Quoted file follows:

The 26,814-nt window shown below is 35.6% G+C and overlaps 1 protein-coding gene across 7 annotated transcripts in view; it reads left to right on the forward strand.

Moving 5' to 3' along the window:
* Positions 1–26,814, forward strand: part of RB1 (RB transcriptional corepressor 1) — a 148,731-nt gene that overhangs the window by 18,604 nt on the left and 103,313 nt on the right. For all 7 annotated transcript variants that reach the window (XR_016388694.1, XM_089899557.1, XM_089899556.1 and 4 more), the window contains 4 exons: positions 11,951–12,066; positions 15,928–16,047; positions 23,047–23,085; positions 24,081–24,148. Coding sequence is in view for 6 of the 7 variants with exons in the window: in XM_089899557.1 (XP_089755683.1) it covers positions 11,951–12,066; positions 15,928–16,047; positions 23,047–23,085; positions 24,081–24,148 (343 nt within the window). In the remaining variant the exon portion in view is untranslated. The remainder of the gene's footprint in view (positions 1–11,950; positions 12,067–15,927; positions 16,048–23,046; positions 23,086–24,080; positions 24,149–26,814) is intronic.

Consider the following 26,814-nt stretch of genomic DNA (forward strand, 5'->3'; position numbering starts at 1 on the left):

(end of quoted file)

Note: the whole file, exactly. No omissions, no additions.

The 26,814-nt window shown below is 35.6% G+C and overlaps 1 protein-coding gene across 7 annotated transcripts in view; it reads left to right on the forward strand.

Moving 5' to 3' along the window:
* Positions 1–26,814, forward strand: part of RB1 (RB transcriptional corepressor 1) — a 148,731-nt gene that overhangs the window by 18,604 nt on the left and 103,313 nt on the right. For all 7 annotated transcript variants that reach the window (XR_016388694.1, XM_089899557.1, XM_089899556.1 and 4 more), the window contains 4 exons: positions 11,951–12,066; positions 15,928–16,047; positions 23,047–23,085; positions 24,081–24,148. Coding sequence is in view for 6 of the 7 variants with exons in the window: in XM_089899557.1 (XP_089755683.1) it covers positions 11,951–12,066; positions 15,928–16,047; positions 23,047–23,085; positions 24,081–24,148 (343 nt within the window). In the remaining variant the exon portion in view is untranslated. The remainder of the gene's footprint in view (positions 1–11,950; positions 12,067–15,927; positions 16,048–23,046; positions 23,086–24,080; positions 24,149–26,814) is intronic.

Consider the following 26,814-nt stretch of genomic DNA (forward strand, 5'->3'; position numbering starts at 1 on the left):